Once each July, at the World Championship Cardboard Boat Races launched on Greers Ferry Lake, folks in and around Heber Springs, Arkansas, take leave of their senses. Not only do they float off in boxes, they race around a course atop rafts of corrugated cardboard. One entire summer day turns into a giant beach party celebrating boxes shaped into boats.
Over the past 25 years, the quirky concept of floating on cardboard has grown from an afternoon event to an annual World Championship Festival with national coverage by magazines, newspapers, and major sports television networks. In 2008, Discovery Channel featured the Cardboard Boat Races in their Wreckreation Nation. The wacky races have also turned up on ESPN, German TV, Fox Sports Network, and CBS, to name a few. Arkansas Parks and Tourism awarded the wild and wet festival the Henry Award, the most prestigious tourism prize in the state.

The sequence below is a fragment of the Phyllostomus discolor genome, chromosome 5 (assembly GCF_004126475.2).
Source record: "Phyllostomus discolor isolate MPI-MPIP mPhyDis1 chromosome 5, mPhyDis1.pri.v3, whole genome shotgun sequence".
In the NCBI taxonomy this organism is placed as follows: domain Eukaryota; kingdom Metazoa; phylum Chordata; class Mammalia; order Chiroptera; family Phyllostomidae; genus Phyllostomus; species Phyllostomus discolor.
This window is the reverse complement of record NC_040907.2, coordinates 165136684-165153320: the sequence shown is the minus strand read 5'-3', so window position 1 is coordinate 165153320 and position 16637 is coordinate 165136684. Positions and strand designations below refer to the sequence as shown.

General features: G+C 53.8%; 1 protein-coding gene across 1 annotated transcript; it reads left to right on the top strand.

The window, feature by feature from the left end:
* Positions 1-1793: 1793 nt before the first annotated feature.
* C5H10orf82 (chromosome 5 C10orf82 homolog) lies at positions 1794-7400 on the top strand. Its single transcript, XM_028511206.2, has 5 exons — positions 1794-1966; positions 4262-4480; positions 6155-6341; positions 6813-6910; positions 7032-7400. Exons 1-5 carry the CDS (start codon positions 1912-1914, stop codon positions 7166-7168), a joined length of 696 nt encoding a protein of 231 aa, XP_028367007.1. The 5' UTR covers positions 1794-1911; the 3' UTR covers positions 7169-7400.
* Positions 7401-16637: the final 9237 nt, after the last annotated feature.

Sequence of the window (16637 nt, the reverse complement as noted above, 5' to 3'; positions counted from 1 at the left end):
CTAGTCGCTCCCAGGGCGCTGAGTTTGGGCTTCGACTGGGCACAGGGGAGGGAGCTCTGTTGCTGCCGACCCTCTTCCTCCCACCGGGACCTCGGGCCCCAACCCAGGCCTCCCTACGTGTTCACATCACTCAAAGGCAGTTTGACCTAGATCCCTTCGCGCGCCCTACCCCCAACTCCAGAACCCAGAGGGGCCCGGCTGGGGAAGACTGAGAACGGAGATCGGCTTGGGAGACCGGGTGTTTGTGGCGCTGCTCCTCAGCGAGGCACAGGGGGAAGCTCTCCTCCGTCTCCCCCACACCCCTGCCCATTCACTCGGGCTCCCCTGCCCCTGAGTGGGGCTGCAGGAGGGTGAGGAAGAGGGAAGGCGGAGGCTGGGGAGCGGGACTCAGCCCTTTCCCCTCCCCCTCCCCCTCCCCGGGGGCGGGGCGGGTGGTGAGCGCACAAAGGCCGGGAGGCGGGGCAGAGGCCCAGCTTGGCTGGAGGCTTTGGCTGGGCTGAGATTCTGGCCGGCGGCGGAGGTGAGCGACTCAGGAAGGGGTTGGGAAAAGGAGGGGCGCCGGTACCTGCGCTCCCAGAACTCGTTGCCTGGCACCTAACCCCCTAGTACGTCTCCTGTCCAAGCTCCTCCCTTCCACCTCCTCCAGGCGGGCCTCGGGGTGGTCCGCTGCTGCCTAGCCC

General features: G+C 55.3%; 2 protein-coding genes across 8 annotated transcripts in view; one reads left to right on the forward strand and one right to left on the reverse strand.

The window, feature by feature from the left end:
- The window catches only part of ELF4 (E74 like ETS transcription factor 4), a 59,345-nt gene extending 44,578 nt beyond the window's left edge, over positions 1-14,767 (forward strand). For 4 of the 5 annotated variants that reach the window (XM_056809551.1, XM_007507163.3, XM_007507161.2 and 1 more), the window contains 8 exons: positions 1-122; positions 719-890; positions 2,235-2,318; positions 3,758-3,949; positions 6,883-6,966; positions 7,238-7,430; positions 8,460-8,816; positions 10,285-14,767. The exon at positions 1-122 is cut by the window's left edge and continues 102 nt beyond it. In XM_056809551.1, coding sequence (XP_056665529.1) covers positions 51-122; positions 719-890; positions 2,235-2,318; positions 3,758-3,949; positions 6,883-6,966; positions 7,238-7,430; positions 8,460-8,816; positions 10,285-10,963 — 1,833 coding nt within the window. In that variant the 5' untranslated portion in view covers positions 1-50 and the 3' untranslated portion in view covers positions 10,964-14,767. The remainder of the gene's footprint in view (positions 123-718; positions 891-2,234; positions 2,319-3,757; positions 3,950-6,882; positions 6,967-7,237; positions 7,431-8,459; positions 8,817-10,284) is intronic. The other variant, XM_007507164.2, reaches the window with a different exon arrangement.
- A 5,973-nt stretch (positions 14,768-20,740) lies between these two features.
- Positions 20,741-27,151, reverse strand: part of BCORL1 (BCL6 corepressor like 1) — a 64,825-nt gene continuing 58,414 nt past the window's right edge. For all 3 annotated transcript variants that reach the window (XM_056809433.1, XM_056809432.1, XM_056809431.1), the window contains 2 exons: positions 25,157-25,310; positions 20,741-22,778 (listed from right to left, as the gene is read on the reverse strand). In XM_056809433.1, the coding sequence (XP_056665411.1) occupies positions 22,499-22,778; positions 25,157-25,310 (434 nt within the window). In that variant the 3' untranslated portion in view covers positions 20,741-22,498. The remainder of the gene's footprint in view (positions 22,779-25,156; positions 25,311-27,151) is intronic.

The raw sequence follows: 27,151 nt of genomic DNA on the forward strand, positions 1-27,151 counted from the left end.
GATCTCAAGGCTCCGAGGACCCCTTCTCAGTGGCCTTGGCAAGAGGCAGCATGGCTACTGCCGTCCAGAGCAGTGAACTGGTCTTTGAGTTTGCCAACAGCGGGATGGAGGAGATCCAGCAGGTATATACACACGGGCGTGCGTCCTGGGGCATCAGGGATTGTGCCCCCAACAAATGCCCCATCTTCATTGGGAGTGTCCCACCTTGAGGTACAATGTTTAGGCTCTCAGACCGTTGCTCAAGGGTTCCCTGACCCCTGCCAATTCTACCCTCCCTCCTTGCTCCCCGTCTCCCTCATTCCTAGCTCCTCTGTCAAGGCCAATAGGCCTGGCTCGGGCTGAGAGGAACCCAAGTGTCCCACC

The idea of a cardboard boat festival germinated back in 1987 with information on The Great Cardboard Regatta that began in 1974 as a project for freshmen in the Design College at Southern Illinois University. The students’ assignment: design and build a person-powered boat made of corrugated cardboard. The boats had to be capable of completing four heats around a 200-yard rectangular course. In spite of creative problem-solving being the point of the assignment, the Illinois freshmen discovered that floating in a box was just plain fun.
However, convincing the citizens of Heber Springs that such a craft could stay afloat, especially with people aboard, required some hard work from the city’s Special Events Committee. After all, the notion of building a boat out of cardboard is about as hare-brained as catching water in a fish net. And the theory that a floating box could race around a marked course? “Get real!” most folks protested.
Yet, people rise to a dare when striving for the improbable. In such a fun-filled function, all elements of failure are removed. Anyone who builds a boat is successful. Any boat that launches is successful. And anyone who completes a race goes beyond his or her wildest expectations.